It is hard to overstate the conditions Tunku was working under. History makes it seem like Malayan independence was easily given, not hard-won and earned. Malaya had just come out of a brutal occupation and centuries-long colonisation and, at the moment of existential crisis, found itself facing opposition from within. The country was still embroiled in the fight against the Communist Party of Malaya (CPM), former allies during the war. And yet, Tunku, the perennial statesman, managed to bring them to the negotiating table.
As he said in 1959, “We can fight the Communists, we can shoot them without any remorse, but to shoot one schoolboy would be a tragedy and crime for which we cannot forgive ourselves, because these boys do not know what they are doing.” Indeed, some of the more senior CPM members, especially those involved in the pre-war Malay nationalist movements, regarded Tunku with great respect, even if his vision for Malaya differed from theirs. They recognised a man who was just as willing to fight, albeit with different weapons, to make Malaya free.
Tunku’s dogged insistence on viewing citizens as people and not political fodder was evident even in the formation of Malaysia. After initially rejecting a proposal from Singapore’s Lee Kuan Yew for a merger with Malaya, Tunku changed his mind and included Singapore, as well as the Borneo, states in his vision for the federation, which drew the ire of then-Indonesia president Sukarno.
Sukarno escalated the severing of economic and political ties into a full-blown “Ganyang Malaysia” campaign in late September 1963. When several pro-Indonesian insurgents were sentenced to death for treason, Tunku heeded his words in 1959 and secured a royal pardon to avoid racial tensions.
Unfortunately, this act of compassion would be used against him in the aftermath of the bloody May 13, 1969, riots, in which at least 196 Malaysians lost their lives. He was sneeringly called a “happy prime minister” by the more radical fringes of his own party—the implication that placating minorities in the newly-constructed nation was a sign of weakness, which directly led to the racial tensions he was trying to avoid.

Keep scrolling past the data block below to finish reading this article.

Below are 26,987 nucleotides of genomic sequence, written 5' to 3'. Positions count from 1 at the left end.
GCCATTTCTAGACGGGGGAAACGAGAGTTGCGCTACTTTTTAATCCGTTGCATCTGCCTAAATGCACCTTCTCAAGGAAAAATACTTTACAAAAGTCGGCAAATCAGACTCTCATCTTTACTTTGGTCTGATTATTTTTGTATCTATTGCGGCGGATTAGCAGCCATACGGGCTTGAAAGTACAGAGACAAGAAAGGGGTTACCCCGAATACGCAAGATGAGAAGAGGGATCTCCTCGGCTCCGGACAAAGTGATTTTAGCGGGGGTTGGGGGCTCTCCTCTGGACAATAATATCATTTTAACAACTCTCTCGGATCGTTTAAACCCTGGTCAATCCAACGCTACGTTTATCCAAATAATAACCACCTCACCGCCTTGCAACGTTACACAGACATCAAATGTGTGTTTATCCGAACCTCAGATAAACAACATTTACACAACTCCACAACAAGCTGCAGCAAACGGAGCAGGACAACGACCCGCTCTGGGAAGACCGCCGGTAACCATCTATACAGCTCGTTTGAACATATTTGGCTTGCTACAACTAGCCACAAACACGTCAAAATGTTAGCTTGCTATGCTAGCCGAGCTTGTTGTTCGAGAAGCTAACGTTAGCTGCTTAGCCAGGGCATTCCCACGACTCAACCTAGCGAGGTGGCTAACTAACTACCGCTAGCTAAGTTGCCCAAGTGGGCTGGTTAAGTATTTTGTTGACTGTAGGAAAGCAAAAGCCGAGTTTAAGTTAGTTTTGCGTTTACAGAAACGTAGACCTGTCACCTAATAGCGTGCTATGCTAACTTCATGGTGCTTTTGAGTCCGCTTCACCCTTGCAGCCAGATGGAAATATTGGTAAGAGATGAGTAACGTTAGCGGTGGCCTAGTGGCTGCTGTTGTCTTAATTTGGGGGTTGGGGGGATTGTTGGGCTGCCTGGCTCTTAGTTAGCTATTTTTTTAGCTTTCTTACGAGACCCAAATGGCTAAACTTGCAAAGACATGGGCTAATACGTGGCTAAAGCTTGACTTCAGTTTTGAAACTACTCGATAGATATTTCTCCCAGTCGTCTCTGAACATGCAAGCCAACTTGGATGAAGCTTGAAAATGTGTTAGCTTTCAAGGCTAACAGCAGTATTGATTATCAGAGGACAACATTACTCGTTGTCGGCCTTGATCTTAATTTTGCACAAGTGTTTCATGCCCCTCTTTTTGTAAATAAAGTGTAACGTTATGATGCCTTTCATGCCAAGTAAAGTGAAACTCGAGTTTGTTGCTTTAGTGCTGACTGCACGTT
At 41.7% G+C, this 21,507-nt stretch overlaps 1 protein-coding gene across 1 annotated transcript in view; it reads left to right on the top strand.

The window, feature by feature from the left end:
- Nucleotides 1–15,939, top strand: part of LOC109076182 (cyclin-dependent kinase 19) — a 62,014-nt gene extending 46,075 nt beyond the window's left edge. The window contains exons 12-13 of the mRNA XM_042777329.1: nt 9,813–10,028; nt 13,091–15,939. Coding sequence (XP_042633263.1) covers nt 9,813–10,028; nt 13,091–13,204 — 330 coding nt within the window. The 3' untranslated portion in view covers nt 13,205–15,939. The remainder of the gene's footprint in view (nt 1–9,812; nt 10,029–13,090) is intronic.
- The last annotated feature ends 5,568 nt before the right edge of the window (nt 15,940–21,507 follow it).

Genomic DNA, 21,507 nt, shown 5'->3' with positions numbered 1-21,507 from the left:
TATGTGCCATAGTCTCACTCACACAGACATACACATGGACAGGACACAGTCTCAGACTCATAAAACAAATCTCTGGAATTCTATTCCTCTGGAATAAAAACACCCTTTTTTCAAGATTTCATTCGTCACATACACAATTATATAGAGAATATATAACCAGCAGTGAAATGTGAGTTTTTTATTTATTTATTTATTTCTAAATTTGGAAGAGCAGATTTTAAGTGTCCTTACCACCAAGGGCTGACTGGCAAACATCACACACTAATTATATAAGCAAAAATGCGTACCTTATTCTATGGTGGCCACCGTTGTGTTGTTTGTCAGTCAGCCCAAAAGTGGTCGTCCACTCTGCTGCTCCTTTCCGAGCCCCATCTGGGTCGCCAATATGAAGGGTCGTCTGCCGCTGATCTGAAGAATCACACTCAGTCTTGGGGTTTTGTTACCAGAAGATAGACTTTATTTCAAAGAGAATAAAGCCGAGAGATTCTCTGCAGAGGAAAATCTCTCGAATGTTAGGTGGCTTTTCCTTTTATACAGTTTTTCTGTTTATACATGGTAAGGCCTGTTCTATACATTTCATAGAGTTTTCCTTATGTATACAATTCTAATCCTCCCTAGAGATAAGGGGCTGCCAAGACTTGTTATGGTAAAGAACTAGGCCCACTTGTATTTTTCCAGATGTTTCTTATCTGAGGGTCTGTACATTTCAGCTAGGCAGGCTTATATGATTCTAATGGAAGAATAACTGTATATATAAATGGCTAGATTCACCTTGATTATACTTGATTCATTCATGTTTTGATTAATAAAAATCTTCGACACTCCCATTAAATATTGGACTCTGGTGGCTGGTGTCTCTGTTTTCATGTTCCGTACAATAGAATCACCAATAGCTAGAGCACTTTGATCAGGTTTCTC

Once again, Tunku faced a threat from within, but this time, there was no room for negotiation. The unelected National Operations Council, or Mageran, was formed, effectively seizing power from Malaysia’s founding father and placing it squarely in the hands of his deputy, Abdul Razak Hussein.
Tunku was unceremoniously dumped. He had no choice but to resign. Razak and his allies would chart the future course of the country, in which the vision of Tunku—one of multiculturalism, integrity, the rule of law and mutual respect would gradually crumble under the weight of unchecked greed and exceptionalism.
The May 13 tragedy stands out among all the other great shifts in the country’s history. It is a cleavage that the country has not fully recovered from. Its spectre is raised again and again, even over half a century since Tunku’s ouster. As in the case of Gandhi, the same political capital used to bring down the founding father is still in use and proves just as profitable today. Tunku’s visage is displayed during national celebrations, but his later warnings of where the country was heading went unheeded.
When we are left wondering, as we often are, if there is any cure for the plague of institutionalised bigotry, ruthless authoritarianism, and wanton corruption, we can take comfort that it wasn’t always like this. And that was largely due to one man: Tunku Abdul Rahman, one of Malaysia’s greatest-ever sons.
Vijay Eswaran is the Founder and Executive Chairman of QI Group and a fierce advocate for the growth and development of ASEAN as a block